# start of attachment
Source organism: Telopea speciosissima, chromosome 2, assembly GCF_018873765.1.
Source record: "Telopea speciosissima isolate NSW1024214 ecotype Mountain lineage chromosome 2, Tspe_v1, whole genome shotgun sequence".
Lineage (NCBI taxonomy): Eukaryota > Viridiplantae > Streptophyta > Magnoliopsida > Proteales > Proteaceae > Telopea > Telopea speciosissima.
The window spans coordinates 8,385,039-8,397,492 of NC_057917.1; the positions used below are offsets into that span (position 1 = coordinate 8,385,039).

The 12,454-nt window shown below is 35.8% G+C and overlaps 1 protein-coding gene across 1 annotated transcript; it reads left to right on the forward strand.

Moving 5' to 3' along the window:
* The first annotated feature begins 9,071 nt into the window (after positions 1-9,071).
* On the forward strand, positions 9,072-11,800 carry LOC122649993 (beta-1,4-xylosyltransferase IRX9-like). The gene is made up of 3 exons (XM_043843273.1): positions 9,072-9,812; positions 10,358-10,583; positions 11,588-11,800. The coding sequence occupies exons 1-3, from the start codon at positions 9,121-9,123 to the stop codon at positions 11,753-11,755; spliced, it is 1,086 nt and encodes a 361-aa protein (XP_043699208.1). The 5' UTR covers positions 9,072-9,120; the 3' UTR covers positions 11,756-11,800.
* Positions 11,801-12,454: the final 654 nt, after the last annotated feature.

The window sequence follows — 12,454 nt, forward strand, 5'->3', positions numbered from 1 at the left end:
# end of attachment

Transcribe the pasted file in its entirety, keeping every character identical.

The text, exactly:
Source organism: Telopea speciosissima, chromosome 2, assembly GCF_018873765.1.
Source record: "Telopea speciosissima isolate NSW1024214 ecotype Mountain lineage chromosome 2, Tspe_v1, whole genome shotgun sequence".
Lineage (NCBI taxonomy): Eukaryota > Viridiplantae > Streptophyta > Magnoliopsida > Proteales > Proteaceae > Telopea > Telopea speciosissima.
The window spans coordinates 8,385,039-8,397,492 of NC_057917.1; the positions used below are offsets into that span (position 1 = coordinate 8,385,039).

The 12,454-nt window shown below is 35.8% G+C and overlaps 1 protein-coding gene across 1 annotated transcript; it reads left to right on the forward strand.

Moving 5' to 3' along the window:
* The first annotated feature begins 9,071 nt into the window (after positions 1-9,071).
* On the forward strand, positions 9,072-11,800 carry LOC122649993 (beta-1,4-xylosyltransferase IRX9-like). The gene is made up of 3 exons (XM_043843273.1): positions 9,072-9,812; positions 10,358-10,583; positions 11,588-11,800. The coding sequence occupies exons 1-3, from the start codon at positions 9,121-9,123 to the stop codon at positions 11,753-11,755; spliced, it is 1,086 nt and encodes a 361-aa protein (XP_043699208.1). The 5' UTR covers positions 9,072-9,120; the 3' UTR covers positions 11,756-11,800.
* Positions 11,801-12,454: the final 654 nt, after the last annotated feature.

The window sequence follows — 12,454 nt, forward strand, 5'->3', positions numbered from 1 at the left end: